Justice and the Arab Vote: A Socratic Issue
By Paul Eidelberg
Justice is the central theme of Plato’s greatest dialogue, the Republic.
What has this dialogue to do with the Arab vote? Let us proceed step by
The key figure of the Republic is of course Socrates. Socrates was a
poor man. Poor men tend to be partisans of democracy. Why? Because
democracies usually equate justice with equality. As a consequence,
democracies give the poor the same rights as the rich. Not that
Socrates was a partisan of oligarchy. But he also saw that democratic
equality is a boon to the ignorant and even to scoundrels. Socrates was
a philosopher, a seeker of truth. Hence he was skeptical about
democracy, whose egalitarianism made no distinction between the wise and
the unwise, the virtuous and the vicious. Even disloyal individuals may
vote in a democracy. Can this be truly just?
The answer to this question is so obvious that it is not discussed in
the Republic. Even though Athens was a democracy, none of the various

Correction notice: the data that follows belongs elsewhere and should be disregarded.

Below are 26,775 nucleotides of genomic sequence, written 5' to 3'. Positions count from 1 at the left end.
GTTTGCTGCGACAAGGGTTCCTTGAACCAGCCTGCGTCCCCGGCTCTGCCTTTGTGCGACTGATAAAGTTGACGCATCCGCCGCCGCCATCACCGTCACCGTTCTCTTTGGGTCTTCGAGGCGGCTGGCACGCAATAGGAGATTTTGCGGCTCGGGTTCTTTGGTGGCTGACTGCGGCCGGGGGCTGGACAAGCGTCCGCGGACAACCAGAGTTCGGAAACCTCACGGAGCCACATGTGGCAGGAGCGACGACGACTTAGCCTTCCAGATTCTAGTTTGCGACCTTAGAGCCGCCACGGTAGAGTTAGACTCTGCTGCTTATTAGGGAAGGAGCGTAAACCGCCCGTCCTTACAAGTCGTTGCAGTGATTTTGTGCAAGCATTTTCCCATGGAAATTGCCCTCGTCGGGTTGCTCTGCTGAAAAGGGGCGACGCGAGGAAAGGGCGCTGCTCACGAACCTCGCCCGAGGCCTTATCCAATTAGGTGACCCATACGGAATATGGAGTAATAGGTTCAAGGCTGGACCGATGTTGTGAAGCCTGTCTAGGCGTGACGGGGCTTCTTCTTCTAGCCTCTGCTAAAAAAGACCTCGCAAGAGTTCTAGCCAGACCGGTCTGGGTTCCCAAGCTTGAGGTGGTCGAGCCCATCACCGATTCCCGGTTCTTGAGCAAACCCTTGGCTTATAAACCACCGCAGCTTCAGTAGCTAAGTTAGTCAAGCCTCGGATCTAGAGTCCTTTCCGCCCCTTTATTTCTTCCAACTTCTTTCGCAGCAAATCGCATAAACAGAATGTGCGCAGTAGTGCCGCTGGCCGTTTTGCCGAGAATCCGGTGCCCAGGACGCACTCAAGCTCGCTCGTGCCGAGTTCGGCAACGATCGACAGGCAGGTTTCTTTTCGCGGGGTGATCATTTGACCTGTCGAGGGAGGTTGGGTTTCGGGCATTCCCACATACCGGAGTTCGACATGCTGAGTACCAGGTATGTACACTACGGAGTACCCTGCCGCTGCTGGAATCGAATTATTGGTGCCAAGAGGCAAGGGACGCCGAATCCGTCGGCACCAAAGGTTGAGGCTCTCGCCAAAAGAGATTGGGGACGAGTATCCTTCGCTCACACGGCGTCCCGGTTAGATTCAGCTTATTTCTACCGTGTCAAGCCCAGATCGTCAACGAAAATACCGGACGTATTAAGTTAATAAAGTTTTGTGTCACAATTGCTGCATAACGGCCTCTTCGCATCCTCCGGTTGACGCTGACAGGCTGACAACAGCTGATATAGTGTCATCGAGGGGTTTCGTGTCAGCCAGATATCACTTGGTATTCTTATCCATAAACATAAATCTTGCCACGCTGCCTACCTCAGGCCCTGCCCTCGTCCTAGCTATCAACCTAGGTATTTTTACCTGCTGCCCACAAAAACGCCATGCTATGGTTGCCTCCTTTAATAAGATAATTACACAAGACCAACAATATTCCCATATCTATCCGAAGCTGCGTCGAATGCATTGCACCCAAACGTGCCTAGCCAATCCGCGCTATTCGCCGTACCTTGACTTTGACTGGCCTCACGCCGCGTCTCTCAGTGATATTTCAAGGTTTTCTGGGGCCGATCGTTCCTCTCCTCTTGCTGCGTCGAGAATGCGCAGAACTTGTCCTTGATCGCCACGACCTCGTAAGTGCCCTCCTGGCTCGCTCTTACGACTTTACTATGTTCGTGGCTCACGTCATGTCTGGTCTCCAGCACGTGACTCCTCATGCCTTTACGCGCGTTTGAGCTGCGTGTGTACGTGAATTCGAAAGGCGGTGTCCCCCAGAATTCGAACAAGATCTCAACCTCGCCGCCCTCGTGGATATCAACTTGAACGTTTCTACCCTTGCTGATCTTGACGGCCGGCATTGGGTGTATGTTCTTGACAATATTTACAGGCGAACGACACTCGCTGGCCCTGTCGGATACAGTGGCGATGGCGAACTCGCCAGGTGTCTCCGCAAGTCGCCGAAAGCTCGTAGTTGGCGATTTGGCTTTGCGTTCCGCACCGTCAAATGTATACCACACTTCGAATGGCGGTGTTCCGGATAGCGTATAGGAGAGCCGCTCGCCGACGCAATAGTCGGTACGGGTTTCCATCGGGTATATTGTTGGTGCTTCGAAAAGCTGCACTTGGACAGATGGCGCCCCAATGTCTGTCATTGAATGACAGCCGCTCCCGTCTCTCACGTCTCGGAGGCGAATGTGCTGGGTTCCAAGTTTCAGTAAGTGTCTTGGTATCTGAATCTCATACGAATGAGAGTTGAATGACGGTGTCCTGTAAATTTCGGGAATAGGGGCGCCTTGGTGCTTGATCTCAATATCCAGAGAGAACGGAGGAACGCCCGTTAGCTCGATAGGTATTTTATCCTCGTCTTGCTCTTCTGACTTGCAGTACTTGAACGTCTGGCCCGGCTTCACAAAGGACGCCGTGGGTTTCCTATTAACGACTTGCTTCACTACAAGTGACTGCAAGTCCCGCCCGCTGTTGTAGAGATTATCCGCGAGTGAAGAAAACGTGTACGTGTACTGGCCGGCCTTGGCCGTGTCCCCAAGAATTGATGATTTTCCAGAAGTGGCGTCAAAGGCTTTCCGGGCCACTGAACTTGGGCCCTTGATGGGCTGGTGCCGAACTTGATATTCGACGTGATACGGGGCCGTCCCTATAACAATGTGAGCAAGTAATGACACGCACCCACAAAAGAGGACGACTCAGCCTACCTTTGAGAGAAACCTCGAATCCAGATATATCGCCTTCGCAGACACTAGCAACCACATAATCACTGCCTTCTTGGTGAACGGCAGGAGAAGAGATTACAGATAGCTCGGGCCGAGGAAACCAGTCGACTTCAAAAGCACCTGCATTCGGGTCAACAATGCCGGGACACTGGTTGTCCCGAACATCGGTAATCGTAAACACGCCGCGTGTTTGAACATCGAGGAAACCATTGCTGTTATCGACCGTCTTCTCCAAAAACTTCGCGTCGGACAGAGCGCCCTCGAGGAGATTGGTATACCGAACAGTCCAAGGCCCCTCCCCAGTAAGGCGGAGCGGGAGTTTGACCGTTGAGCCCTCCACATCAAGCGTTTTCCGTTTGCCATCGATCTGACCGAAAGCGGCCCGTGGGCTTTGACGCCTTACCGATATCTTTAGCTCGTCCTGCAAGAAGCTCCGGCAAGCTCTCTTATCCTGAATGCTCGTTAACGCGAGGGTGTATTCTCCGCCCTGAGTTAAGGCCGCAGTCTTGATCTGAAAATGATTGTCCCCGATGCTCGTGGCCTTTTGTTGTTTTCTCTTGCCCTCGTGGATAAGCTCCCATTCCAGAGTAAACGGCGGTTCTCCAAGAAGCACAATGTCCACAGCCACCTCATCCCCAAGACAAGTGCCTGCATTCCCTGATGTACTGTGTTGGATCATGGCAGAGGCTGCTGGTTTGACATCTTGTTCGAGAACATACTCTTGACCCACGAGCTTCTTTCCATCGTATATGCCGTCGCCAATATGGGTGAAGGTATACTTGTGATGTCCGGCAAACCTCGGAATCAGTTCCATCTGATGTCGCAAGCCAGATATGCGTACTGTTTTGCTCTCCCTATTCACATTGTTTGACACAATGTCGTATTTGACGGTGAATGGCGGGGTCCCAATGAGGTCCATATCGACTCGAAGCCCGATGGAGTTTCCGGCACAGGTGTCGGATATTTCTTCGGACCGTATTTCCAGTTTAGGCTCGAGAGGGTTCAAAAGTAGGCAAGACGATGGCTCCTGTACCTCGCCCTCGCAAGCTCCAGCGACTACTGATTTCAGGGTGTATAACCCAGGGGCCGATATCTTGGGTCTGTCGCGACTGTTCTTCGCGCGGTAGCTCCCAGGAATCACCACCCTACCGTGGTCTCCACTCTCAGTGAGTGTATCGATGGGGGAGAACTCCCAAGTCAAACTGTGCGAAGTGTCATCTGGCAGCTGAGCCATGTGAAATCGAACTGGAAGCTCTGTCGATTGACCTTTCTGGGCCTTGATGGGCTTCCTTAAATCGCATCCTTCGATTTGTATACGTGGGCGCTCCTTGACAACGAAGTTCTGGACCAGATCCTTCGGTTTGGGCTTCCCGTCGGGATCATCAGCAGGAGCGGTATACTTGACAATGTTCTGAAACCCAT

definitions of justice discussed in that most subtle and profound
dialogue entails the indiscriminate egalitarianism found in contemporary
democratic societies, where individuals of diverse ethnicity--even of
antagonistic beliefs and values--enjoy equal political rights.
Although members of the Athenian assembly were chosen by lot--seemingly
the most democratic of all systems--still, to be eligible for the lot
certain qualifications were required. First, one had to be an Athenian,
meaning a person more or less identified with Athenian culture, then
based very much on the epic poetry of Homer and the theogony of Hesiod.
Second, one had to have performed military service and/or be a
tax-payer. In short, one had to be a patriotic or law-abiding citizen.
Now, of the various definitions of justice discussed in the Republic,
only one conforms to these qualifications, namely, that justice means
“giving to each his due.” This is a matter of proportional equality,
not of arithmetic (or indiscriminate) equality. The latter results in
the democratic principle of one adult/one vote, which renders a person’s
intellectual and moral character irrelevant. This is why democracies
are ruled not by the wise and the virtuous but by mediocrities, if not